How divers fish for waste to preserve Greece's Aegean shores


By AGENCY

Members and volunteers of the Aegean Rebreath NGO sorting rubbish that divers collected under the water during a clean-up operation of the harbour of the Cycladic island of Naxos. Photos: AFP

On the Greek island of Naxos, two divers reeled in not the catch of the day but a jumble of cable, rope, fishing nets and old clothes from the seafloor.

They are part of a dozen-strong team from Aegean Rebreath, marine conservationists who for the past five years have sought to preserve the azure waters that attract millions of holidaymakers every summer.

On a bright winter's day, they fished out tires, chairs, mobile phones, cutlery, CDs, and a broom, alongside dozens of cans and bottles.

"We have extracted more than a tonne of marine waste from the port (in two days)," said George Sarelakos, the group's co-founder and head.

"The other side of the harbour is a real dumping ground," said Sarelakos, 44.

For five years, the Aegean Rebreath NGO has been crisscrossing the Greek coasts to extract the waste that litters the bottom of the crystal clear sea that attracts millions of holidaymakers every summer. For five years, the Aegean Rebreath NGO has been crisscrossing the Greek coasts to extract the waste that litters the bottom of the crystal clear sea that attracts millions of holidaymakers every summer.

Greece's struggle with marine pollution is not new.

In 2019, actor Leonardo DiCaprio said in an Instagram post that there were plastic bags, toilet seats and hundreds of discarded fishing nets "stuck to the seabed" of nearby Andros island.

Lacking awareness

On a wooden boat moored off Naxos, a wrinkled fisherman carefully cleaned a yellow net clasped between his toes.

Discarded fishing nets are a key threat to marine wildlife.

With limited space on their small craft, fishermen also throw back any waste they catch in their nets, said Aegean Rebreath volunteer diver Theodora Francis.

Fishermen "lack the awareness of environmental issues," said Francis, 29, an occupational therapist based near Athens.

Naxos mayor Dimitrios Lianos said fishermen should do more to "protect the marine environment because it is their livelihood".

Mass tourism to Greece, especially the Cyclades, also contribute significantly to marine pollution.

To show people the extent of the pollution problem, waste collected by divers is spread out on the dock for people to see.To show people the extent of the pollution problem, waste collected by divers is spread out on the dock for people to see.

Tourism accounts for a quarter of Greece's national output and receives leeway when it comes to the application of stringent regulations.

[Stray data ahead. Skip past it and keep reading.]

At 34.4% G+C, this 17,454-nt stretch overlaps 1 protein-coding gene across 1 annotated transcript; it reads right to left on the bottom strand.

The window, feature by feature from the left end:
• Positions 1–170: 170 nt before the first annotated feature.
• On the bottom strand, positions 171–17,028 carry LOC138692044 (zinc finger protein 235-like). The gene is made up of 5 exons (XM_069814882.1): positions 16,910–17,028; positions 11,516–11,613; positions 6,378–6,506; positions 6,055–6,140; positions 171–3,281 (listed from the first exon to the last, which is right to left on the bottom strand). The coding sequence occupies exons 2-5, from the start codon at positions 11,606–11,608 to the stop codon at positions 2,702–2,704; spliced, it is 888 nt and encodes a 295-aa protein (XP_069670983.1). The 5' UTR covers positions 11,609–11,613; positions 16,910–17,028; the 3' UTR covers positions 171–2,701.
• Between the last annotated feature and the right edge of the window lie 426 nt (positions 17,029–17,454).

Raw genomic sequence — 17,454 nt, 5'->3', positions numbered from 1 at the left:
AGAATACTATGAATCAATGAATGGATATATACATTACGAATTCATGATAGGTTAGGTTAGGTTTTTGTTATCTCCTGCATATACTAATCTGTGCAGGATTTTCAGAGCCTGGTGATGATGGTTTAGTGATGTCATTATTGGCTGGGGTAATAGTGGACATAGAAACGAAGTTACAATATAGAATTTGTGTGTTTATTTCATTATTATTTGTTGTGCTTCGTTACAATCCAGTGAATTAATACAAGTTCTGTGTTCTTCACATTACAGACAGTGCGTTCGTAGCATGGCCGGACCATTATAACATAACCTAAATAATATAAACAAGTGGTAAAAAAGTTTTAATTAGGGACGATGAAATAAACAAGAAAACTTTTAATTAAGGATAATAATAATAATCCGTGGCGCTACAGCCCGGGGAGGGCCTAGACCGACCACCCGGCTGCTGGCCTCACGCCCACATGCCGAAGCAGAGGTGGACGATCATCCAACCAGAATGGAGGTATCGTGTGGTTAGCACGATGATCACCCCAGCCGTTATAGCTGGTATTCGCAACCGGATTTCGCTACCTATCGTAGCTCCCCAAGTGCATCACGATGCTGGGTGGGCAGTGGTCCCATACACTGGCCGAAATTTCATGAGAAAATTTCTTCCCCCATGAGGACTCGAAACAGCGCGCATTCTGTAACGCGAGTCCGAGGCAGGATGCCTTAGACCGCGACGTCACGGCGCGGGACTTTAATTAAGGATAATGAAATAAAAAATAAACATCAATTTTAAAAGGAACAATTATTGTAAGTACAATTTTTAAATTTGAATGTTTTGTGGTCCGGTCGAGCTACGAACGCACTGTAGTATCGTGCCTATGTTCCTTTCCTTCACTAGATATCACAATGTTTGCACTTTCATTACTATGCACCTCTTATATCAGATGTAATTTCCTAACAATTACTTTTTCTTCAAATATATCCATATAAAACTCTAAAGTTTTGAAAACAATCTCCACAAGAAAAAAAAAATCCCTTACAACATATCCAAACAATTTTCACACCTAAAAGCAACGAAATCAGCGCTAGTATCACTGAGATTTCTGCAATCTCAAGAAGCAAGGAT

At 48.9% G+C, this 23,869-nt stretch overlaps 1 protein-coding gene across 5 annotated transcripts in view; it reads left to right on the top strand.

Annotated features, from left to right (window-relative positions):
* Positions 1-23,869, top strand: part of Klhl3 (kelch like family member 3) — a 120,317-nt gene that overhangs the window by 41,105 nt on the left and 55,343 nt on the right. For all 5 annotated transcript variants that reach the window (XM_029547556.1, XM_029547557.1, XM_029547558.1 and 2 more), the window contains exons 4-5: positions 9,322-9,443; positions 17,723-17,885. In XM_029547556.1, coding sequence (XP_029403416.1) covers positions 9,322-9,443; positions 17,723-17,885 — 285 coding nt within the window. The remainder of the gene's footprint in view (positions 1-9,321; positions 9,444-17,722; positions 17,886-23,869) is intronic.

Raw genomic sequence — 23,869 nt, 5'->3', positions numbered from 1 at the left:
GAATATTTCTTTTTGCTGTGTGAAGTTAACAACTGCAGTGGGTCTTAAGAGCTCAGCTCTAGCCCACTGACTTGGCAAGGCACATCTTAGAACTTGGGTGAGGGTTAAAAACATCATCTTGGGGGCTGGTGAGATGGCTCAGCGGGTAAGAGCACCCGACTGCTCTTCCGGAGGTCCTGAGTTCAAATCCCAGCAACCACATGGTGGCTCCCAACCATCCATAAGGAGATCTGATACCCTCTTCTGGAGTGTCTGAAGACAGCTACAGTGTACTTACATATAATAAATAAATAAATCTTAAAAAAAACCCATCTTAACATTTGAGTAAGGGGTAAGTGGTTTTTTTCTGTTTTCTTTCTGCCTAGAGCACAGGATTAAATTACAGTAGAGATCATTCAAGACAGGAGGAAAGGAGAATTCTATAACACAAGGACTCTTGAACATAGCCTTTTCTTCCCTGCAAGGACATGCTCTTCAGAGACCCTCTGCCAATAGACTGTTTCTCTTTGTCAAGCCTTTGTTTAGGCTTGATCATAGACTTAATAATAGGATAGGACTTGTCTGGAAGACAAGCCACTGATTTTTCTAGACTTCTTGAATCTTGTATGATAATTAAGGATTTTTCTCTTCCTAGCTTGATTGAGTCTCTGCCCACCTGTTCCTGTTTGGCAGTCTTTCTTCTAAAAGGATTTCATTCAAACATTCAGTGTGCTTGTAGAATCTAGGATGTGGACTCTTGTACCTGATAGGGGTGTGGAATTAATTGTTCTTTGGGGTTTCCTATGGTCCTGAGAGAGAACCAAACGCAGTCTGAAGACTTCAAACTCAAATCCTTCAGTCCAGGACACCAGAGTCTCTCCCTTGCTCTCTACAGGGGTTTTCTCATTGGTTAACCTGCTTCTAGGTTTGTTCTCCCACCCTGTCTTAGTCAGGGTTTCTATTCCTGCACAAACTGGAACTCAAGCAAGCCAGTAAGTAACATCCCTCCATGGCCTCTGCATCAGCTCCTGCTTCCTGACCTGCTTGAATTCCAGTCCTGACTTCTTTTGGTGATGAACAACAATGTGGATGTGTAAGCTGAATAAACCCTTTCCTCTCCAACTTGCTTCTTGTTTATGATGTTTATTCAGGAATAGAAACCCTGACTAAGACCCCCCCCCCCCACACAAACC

"Many measures... in European (environmental) directives are unfortunately not applied in Greece," says Achilleas Plitharas, head of plastic waste reduction at the World Wildlife Fund's (WWF) Greece branch.

Greece produces some 700,000 tonnes of plastic waste per year, according to a 2019 study by WWF which says a quarter of that is down to summer tourists.

The country accounts for 2.5% of Mediterranean basin plastic waste compared to 21.1% produced by Italy, and 15.1% by France, the study showed.

"Some 25% of plastic waste generation (in Greece) is due to the influx of tourists during the summer," Plitharas said.

An environmental tax on plastic bags introduced in 2018, currently set at €0.09 (RM0.42) has not made a huge difference.

Need to preserve nature

Back on Naxos, Francis struggled to remove her wetsuit after two hours of trawling the popular Cycladic island's harbour seabed.

The Aegean Rebreath team made a weekend stop at Naxos after trips to Zakynthos and Heraklion, Crete, diving to depths of more than 40m (131ft) where necessary.

They will soon carry out a final mission in Corfu before packing away their oxygen tanks and fins for winter.

In 75 clean-up operations thus far, the group's 300 or so volunteer divers have recovered 1,700 tires, 21 tonnes of fishing nets, 90,000 plastic bottles and giant sacks of plastic bags, one of the main contaminants.

"We purposely spread out on the dock everything we bring up. That's the only way people can see the extent of the problem," said Francis.

Their work has made an impression on Francois and Salome, a French couple permanently based on Naxos, who were helping out.

"It's a shock to see all these cans," said Salome, 32.

She had on gloves and helped to pick apart the plastic and metal scraps which the NGO will then log on a database.

"Greece has very beautiful nature, very diversified," added Francois.

"This country is magnificent. We must take care of it." – AFP Relaxnews

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